The history of the canal network goes back to the reign of King Veera Parakramabahu VIII (1477-1496) who ruled the Kingdom of Kotte. It is said that the King constructed the canal connecting outlying villages with Colombo and the Negombo Lagoon, to ease the transport of spices and most important of all, cinnamon, to the Kingdom’s main ports.

The Portuguese constructed the original canal in the 17th century, but it was the traders from the Dutch East India Company who expanded the canal, in the next century. The Dutch settlers also used the canal to transport pearls and spices from the north to Colombo.

The Dutch were displaced by the British. Between 1802 and 1804, when the island was under British rule, a new Colombo- Negombo canal was built and commissioned. It was named, the Hamilton Canal in 1804, after the well-known English civil servant Garvin Hamilton, who was based in Colombo. Hamilton Canal ran west of the Old Dutch Canal, quite close to the sea, from the mouth of the Kelani Ganga at Hekitta to the southern edge of the Negombo Lagoon at Pamunugama, a distance of 21.5 kilometres.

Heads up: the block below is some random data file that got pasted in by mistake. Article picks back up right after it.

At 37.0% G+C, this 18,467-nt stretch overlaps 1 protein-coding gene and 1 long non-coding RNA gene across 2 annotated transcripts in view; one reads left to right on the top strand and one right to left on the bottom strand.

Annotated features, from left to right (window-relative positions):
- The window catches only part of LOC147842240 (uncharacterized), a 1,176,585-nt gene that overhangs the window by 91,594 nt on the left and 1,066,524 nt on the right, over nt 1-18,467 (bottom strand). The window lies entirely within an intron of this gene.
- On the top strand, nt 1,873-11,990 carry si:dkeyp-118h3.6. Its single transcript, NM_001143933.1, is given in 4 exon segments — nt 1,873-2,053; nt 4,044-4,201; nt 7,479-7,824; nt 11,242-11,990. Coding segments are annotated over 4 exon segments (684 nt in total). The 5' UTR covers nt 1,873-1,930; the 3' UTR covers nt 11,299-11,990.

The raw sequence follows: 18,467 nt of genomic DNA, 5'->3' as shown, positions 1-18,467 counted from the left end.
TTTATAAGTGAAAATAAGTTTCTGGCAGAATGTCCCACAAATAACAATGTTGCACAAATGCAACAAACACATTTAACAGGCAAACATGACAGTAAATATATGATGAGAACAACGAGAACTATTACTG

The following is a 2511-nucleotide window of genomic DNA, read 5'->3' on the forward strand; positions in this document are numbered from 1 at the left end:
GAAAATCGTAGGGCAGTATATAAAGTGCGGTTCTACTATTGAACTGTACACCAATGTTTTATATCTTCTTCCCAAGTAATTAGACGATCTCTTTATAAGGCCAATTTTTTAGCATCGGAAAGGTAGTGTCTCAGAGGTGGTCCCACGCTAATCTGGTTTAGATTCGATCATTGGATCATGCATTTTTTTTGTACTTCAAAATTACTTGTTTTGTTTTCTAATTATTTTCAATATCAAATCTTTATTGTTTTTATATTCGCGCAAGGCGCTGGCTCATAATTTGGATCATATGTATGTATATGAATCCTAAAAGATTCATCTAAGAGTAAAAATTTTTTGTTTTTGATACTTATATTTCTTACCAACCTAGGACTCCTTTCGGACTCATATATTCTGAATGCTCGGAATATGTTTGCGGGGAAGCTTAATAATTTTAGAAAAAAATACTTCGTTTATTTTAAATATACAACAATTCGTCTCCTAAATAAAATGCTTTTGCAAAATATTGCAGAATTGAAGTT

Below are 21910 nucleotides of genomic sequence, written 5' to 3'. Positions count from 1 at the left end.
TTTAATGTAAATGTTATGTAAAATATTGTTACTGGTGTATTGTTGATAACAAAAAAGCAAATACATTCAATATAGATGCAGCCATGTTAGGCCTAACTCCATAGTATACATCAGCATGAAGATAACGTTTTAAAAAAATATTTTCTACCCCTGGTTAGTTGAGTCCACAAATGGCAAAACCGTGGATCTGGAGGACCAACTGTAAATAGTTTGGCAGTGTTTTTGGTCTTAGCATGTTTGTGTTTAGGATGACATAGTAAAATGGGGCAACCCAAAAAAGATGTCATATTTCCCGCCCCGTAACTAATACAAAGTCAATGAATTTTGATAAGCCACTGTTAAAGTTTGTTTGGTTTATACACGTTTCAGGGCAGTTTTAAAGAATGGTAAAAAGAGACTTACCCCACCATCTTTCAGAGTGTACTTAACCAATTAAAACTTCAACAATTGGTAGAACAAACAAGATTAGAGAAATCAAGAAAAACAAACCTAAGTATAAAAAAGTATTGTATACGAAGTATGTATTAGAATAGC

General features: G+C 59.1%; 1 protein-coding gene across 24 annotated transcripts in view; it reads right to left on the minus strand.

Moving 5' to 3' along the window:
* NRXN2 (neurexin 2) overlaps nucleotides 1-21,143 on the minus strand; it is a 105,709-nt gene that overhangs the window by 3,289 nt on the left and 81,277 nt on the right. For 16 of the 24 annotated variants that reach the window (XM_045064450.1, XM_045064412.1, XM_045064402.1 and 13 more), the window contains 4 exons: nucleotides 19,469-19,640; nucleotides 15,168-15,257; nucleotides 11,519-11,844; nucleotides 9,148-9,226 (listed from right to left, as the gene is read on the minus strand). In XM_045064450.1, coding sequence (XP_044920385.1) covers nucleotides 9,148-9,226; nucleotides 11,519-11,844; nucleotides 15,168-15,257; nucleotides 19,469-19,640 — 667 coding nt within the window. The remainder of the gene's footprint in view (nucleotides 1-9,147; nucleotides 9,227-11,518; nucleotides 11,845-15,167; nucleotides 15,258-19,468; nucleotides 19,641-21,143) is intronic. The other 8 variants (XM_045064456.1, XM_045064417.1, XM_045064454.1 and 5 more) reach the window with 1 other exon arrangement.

Water world

Exploring the great canal, I first visited Elakanda, where the Hamilton Canal begins and runs west of the Old Dutch Canal towards the Negombo Lagoon. Entering the canal from the estuary of the Kelani Ganga, revealed a very different water-world. The mouth is wide, dominated on the right bank by a huge banyan tree and an imposing bronze statue of Jesus Christ, a reminder that this area is populated by many Roman Catholic fisher folk. Today, the chip-tile laden canal bank is used to moor colourful fiberglass and wooden fishing boats that go to sea via the Kelani Ganga. The fish stalls are heavily laden with the night’s catch, and the canal-side is busy with buses and trishaws.

The renovation of the canal has been executed in lengths of around three kilometres in Elakanda. A beautiful eye-catching castle and the suspension bridge for pedestrians is located within a short distance from the entrance to the canal. A small park in the bank of the canal comprises walkways shaded by newly planted saplings, giving ample space for travellers to relax.